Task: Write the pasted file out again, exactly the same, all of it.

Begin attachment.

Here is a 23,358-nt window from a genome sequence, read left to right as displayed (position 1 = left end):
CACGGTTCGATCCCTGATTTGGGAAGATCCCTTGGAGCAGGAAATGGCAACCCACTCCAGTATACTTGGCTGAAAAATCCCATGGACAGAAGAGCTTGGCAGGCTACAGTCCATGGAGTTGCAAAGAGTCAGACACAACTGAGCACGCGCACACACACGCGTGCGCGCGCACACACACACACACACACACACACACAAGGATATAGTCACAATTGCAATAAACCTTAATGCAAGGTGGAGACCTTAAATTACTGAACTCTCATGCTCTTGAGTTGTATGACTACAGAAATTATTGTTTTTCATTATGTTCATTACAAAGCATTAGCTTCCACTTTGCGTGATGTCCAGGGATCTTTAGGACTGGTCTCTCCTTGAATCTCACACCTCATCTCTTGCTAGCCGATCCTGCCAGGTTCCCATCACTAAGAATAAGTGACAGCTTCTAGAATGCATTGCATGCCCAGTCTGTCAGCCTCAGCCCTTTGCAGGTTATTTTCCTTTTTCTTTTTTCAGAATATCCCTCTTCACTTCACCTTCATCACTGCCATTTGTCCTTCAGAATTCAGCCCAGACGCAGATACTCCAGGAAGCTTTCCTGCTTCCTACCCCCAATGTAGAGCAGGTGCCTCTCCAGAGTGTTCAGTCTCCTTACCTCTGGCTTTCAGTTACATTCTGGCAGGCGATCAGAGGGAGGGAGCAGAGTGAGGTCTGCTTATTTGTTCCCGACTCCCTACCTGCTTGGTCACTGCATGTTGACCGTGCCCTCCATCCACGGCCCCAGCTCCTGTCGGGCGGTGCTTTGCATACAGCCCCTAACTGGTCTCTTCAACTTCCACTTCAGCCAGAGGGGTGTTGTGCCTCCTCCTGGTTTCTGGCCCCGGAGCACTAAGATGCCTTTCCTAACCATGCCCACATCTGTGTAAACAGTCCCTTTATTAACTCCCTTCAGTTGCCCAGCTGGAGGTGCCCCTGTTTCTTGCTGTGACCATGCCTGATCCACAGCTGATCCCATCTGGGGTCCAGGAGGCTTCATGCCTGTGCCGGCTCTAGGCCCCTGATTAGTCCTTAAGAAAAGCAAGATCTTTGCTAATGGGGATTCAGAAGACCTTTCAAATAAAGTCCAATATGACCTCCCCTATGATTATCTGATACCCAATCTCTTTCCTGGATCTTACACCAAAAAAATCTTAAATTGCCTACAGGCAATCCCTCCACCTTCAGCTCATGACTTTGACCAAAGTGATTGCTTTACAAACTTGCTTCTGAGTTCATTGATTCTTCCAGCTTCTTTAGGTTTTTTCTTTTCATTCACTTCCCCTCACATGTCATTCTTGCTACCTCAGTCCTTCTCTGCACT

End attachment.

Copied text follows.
Here is a 23,358-nt window from a genome sequence, read left to right as displayed (position 1 = left end):
CACGGTTCGATCCCTGATTTGGGAAGATCCCTTGGAGCAGGAAATGGCAACCCACTCCAGTATACTTGGCTGAAAAATCCCATGGACAGAAGAGCTTGGCAGGCTACAGTCCATGGAGTTGCAAAGAGTCAGACACAACTGAGCACGCGCACACACACGCGTGCGCGCGCACACACACACACACACACACACACACAAGGATATAGTCACAATTGCAATAAACCTTAATGCAAGGTGGAGACCTTAAATTACTGAACTCTCATGCTCTTGAGTTGTATGACTACAGAAATTATTGTTTTTCATTATGTTCATTACAAAGCATTAGCTTCCACTTTGCGTGATGTCCAGGGATCTTTAGGACTGGTCTCTCCTTGAATCTCACACCTCATCTCTTGCTAGCCGATCCTGCCAGGTTCCCATCACTAAGAATAAGTGACAGCTTCTAGAATGCATTGCATGCCCAGTCTGTCAGCCTCAGCCCTTTGCAGGTTATTTTCCTTTTTCTTTTTTCAGAATATCCCTCTTCACTTCACCTTCATCACTGCCATTTGTCCTTCAGAATTCAGCCCAGACGCAGATACTCCAGGAAGCTTTCCTGCTTCCTACCCCCAATGTAGAGCAGGTGCCTCTCCAGAGTGTTCAGTCTCCTTACCTCTGGCTTTCAGTTACATTCTGGCAGGCGATCAGAGGGAGGGAGCAGAGTGAGGTCTGCTTATTTGTTCCCGACTCCCTACCTGCTTGGTCACTGCATGTTGACCGTGCCCTCCATCCACGGCCCCAGCTCCTGTCGGGCGGTGCTTTGCATACAGCCCCTAACTGGTCTCTTCAACTTCCACTTCAGCCAGAGGGGTGTTGTGCCTCCTCCTGGTTTCTGGCCCCGGAGCACTAAGATGCCTTTCCTAACCATGCCCACATCTGTGTAAACAGTCCCTTTATTAACTCCCTTCAGTTGCCCAGCTGGAGGTGCCCCTGTTTCTTGCTGTGACCATGCCTGATCCACAGCTGATCCCATCTGGGGTCCAGGAGGCTTCATGCCTGTGCCGGCTCTAGGCCCCTGATTAGTCCTTAAGAAAAGCAAGATCTTTGCTAATGGGGATTCAGAAGACCTTTCAAATAAAGTCCAATATGACCTCCCCTATGATTATCTGATACCCAATCTCTTTCCTGGATCTTACACCAAAAAAATCTTAAATTGCCTACAGGCAATCCCTCCACCTTCAGCTCATGACTTTGACCAAAGTGATTGCTTTACAAACTTGCTTCTGAGTTCATTGATTCTTCCAGCTTCTTTAGGTTTTTTCTTTTCATTCACTTCCCCTCACATGTCATTCTTGCTACCTCAGTCCTTCTCTGCACT